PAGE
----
Three exegetes—a traditionalist, a modernist, and a post-modernist—walk into a bar

Pastoral commentary on Ephesians 1:3-14

by Ken Sehested, slightly adapted from a Feasting on the Word article

        A traditionalist, a modernist, and a post-modernist walk into a bar. Over shots of bourbon, the three friends discuss the prologue (1:3-14) to the epistle to the Ephesians.

        [The following exchange is fictitious—though quite plausible—imagining the voices and perspectives of three particular friends.]

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        Aaron, the traditionalist: Attention to the opening lines of this letter from Paul to the church at Ephesus is among the most-needed antidotes to the nihilism and moral confusion so evident in the world, generally, and in our culture specifically—from the inaugural line about blessing “the God and Father of our Lord Jesus Christ” (v. 3), to the admonition to holiness (v. 4), to the emphasis on Christ’s salvific blood atonement (v. 7) and the confirming presence of the Holy Spirit (v. 13). In Christ, and Christ alone, do we find our salvation. By grace, and grace alone, are we redeemed. This stuff will preach!

        Bob, the modernist: Aaron, I do sometimes think you exist to get under my skin! All the comments you just made have the effect on me of someone raking their fingernails across a chalkboard. First of all, Paul almost certainly didn’t write this letter (though neither he nor his pseudonymous friends ever escaped their chauvinism). And your obsession with Father language is beyond me. Don’t you realize this impoverishes the prayer life of more than half the human family and reifies patterns of gender discrimination? Furthermore, focusing on Jesus’ turns the Ground of our Being into a child abuser, just as linking God’s grace solely as a response to human weakness reduces the I-Thou relationship into a pattern of co-dependency. And this inheritance language, coupled with the claim that we alone are “God’s own people,” fosters the kind of hubris that has undermined the church’s therapeutic and civil-reconstructive purposes throughout much of our history.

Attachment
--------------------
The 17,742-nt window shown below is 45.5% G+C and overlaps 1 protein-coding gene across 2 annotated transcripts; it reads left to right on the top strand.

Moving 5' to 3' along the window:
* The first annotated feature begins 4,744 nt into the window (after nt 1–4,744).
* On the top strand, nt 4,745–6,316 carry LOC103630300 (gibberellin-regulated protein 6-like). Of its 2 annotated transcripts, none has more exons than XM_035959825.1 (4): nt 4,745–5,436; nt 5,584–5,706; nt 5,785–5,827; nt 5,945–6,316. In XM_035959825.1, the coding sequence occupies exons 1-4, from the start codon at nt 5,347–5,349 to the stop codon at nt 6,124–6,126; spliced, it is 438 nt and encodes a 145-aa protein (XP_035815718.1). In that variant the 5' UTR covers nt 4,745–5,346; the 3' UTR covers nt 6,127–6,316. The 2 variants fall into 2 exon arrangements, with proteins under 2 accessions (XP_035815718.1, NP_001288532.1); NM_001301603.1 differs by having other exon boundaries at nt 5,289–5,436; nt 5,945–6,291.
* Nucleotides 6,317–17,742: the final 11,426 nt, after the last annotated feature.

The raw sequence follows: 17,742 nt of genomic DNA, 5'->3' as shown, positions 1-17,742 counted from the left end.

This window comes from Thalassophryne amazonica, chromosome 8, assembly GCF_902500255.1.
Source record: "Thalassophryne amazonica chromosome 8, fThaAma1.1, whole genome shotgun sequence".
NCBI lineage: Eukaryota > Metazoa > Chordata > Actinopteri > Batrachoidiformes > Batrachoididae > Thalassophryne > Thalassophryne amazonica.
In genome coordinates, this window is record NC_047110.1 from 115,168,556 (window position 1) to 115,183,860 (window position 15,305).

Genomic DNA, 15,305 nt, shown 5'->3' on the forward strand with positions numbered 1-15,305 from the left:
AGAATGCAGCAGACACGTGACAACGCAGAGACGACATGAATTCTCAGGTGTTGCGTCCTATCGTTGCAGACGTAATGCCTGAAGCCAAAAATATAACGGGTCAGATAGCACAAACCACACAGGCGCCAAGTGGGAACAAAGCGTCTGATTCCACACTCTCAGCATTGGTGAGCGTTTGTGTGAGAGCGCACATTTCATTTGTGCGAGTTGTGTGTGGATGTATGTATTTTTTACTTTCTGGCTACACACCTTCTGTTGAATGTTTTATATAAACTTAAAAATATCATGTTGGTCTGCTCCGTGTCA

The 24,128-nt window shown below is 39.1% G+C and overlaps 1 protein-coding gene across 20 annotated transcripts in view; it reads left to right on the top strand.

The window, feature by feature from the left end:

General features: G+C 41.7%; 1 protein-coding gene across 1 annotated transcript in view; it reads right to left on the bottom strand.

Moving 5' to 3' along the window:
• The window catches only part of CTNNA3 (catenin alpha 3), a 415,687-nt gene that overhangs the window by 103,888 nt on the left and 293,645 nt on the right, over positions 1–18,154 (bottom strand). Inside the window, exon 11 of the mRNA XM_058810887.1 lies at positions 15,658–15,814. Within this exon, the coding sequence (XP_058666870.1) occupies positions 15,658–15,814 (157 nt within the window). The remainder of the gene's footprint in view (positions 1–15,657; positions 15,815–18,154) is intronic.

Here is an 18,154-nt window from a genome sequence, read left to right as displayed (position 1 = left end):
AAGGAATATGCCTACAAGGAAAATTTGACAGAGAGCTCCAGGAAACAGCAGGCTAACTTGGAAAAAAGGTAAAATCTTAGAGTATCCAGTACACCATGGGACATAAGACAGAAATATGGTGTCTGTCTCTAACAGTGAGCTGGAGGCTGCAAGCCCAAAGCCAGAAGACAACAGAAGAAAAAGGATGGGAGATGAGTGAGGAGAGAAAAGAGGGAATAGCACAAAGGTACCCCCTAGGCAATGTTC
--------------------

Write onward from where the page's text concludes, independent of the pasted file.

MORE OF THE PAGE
Charles, the post-modernist: Would somebody hand me a shovel, so I can dig my way out of this compost pile of a conversation! Both you guys are locked into the rationalist assumptions of this passage. Don’t you understand the deterministic function of such “cosmic” constructs (“before the foundation of the world,” “gather up all things”)? I mean, the twentieth century—ushering in the “age of optimism” about human potential to make history turn out right—was the bloodiest in recorded history, and virtually all its campaigns of butchery were undertaken on calculated, “scientific” grounds? Think of Stalin’s gulags, the Nazis’ extermination camps, the U.S. atomic bombings of Hiroshima and Nagasaki. Furthermore, can’t you see that assertions about truth mask the competition between self-appointed superpowers? (President Bush’s announcement that he intends to “rid the world of evil” is but the latest verse in a very long song.) Putting a “religious” face on this power struggle makes the irony that much more cruel. Your God, all gods, are killing us—and the planet itself! If we have any survival options left, all such metanarratives must be deconstructed.

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        Pity the pastor whose flock has gathered from each of these pastures!